Monastic asceticism turned the focus away from the Parousia to the Passion of Christ.  But then the humanism which followed in European Christianity turned the focus ever more on the human suffering of Christ.  In Orthodoxy this tended to manifest itself by focusing on Mary’s own lamentations about the suffering of her son, while the West developed not only Mary’s suffering but also the human agony of Christ Himself as he is tortured and dies on the cross.   I find it interesting that in the Canon for the Lenten Sunday of the Cross (the midpoint of Great Lent), we see that focus on the glorious and life-giving Cross far more than on the passion of Christ or on asceticism or fasting.  The Cross thus is not so much a symbol of Christ’s death as it is a sign of His triumph over death.  The Lenten Sunday of the Cross appears to be more in line with the earlier Christian emphasis.

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In the Canon for the Sunday of the Cross we see what Danielou describes in his book as the focus of early Christianity:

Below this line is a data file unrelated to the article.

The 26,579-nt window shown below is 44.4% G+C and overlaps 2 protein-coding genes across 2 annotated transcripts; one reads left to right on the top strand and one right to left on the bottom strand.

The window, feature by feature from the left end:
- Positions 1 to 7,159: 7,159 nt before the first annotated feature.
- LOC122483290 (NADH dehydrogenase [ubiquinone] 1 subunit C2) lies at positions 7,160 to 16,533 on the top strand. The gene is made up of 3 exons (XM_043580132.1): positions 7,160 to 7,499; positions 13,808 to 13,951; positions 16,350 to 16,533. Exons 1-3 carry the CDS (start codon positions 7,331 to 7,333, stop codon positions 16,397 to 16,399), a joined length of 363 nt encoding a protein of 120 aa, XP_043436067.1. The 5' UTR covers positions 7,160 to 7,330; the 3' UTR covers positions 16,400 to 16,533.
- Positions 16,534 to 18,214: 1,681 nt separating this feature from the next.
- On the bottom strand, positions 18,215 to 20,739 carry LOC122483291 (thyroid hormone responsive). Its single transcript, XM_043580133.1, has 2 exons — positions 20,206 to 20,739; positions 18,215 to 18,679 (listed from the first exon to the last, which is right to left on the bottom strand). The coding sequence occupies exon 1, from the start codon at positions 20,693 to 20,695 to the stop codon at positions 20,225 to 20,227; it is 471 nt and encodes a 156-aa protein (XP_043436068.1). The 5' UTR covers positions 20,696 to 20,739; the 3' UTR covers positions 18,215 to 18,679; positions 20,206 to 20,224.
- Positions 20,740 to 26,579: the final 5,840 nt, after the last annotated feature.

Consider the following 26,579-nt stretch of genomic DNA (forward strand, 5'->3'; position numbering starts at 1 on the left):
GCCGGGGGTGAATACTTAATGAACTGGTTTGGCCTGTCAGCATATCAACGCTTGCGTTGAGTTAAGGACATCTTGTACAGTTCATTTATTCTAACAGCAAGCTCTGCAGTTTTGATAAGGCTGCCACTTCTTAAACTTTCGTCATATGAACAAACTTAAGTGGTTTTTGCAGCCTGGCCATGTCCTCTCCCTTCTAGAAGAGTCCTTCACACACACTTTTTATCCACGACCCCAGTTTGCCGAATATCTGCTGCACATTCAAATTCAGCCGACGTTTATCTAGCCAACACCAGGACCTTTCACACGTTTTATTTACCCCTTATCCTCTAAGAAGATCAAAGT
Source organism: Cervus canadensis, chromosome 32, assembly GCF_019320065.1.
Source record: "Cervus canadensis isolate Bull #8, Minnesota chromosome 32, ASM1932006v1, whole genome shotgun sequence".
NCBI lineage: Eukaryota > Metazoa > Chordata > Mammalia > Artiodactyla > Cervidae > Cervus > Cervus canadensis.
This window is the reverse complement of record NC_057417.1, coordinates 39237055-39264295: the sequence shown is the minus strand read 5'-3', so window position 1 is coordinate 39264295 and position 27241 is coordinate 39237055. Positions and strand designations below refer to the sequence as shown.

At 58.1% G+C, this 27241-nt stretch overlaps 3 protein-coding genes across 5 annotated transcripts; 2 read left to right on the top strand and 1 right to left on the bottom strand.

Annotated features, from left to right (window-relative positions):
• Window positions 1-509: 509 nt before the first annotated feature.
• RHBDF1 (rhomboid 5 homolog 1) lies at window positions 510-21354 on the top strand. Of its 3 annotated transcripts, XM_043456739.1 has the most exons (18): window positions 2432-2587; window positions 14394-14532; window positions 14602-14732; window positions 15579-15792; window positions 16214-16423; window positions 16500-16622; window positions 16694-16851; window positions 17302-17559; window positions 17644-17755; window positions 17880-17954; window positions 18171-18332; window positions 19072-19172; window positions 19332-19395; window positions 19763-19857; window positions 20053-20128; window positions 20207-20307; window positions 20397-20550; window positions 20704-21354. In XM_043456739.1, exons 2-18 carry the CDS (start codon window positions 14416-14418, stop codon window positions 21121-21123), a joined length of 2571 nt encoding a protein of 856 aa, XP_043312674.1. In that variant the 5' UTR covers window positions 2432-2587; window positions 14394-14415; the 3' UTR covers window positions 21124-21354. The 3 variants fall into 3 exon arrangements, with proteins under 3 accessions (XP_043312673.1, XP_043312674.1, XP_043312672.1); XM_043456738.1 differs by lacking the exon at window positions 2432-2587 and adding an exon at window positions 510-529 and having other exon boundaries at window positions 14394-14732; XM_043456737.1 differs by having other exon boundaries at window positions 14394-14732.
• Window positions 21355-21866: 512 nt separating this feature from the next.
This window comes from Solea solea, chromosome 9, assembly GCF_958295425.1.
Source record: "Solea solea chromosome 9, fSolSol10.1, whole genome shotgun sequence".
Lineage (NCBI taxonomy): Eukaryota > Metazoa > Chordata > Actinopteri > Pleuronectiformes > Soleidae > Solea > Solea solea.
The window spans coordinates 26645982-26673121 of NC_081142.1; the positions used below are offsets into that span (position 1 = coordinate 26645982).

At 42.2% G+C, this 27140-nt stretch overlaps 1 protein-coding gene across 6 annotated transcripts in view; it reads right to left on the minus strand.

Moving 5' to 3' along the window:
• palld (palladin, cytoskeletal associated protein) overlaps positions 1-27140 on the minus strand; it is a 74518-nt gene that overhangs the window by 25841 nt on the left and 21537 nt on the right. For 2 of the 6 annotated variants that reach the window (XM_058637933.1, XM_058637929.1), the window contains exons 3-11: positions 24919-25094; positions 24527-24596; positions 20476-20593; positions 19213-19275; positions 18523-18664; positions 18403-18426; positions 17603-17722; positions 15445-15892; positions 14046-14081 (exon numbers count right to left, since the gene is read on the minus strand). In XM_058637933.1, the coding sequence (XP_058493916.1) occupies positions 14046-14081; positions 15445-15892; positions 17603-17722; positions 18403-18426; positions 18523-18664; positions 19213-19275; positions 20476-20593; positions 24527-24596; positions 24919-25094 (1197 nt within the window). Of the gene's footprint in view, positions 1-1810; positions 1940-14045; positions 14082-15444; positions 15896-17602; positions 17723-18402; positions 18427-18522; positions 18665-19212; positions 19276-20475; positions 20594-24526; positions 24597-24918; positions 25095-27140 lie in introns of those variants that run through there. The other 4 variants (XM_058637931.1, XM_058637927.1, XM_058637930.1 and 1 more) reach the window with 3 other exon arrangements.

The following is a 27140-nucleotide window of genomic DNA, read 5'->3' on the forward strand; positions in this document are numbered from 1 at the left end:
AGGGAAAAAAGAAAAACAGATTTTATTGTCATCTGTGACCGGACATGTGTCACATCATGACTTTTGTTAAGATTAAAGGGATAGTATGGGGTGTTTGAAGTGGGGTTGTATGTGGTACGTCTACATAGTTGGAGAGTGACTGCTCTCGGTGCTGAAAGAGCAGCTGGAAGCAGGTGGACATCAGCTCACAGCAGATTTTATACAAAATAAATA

“The Cross has thus been promoted to represent the whole plan of redemption.  It reaches out to the whole of Creation; it symbolizes the action of the Word as well in the farthest heaven as in the abysses of hell, and represents the spread of this action over the breadth of space and the length of time.”  (Danielou, pp 291-291)

The Cross represents Christ’s cosmic victory over all evil whether in the air, on earth or in hell.  It is the sign of God’s triumph in which heaven and earth are full of God’s glory.

We also see the Cross as a sign of victory when the hymns of the Canon make reference to the Old Testament:  Moses prefigures the Cross with outstretched arms in defeating Amalek, Moses prefigures the Cross in dividing the sea with his rod and then causing the sea to close on the Egyptians, Daniel stretches out his hands cross-like in the lion’s den, the wood is thrown into the bitter waters to make them sweet and drinkable, Jonah arose on the 3rd day from the whale.  The Old Testament thus anticipates the Cross of the Lord, making it possible for us now to see God’s victorious triumph over death through Christ’s death on the cross.

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On the Lenten Sunday of the Cross, the canon also contains all the same Irmos hymns that we sing in the Canon for Paschal Matins.  We begin the Matins Canon for the Cross with:

THIS IS THE DAY OF RESURRECTION:
LET US BE ILLUMINED, O PEOPLE!
PASCHA, THE PASCHA OF THE LORD!
FOR FROM DEATH TO LIFE, AND FROM EARTH TO HEAVEN
HAS CHRIST OUR GOD LED US,
AS WE SING THE SONG OF VICTORY!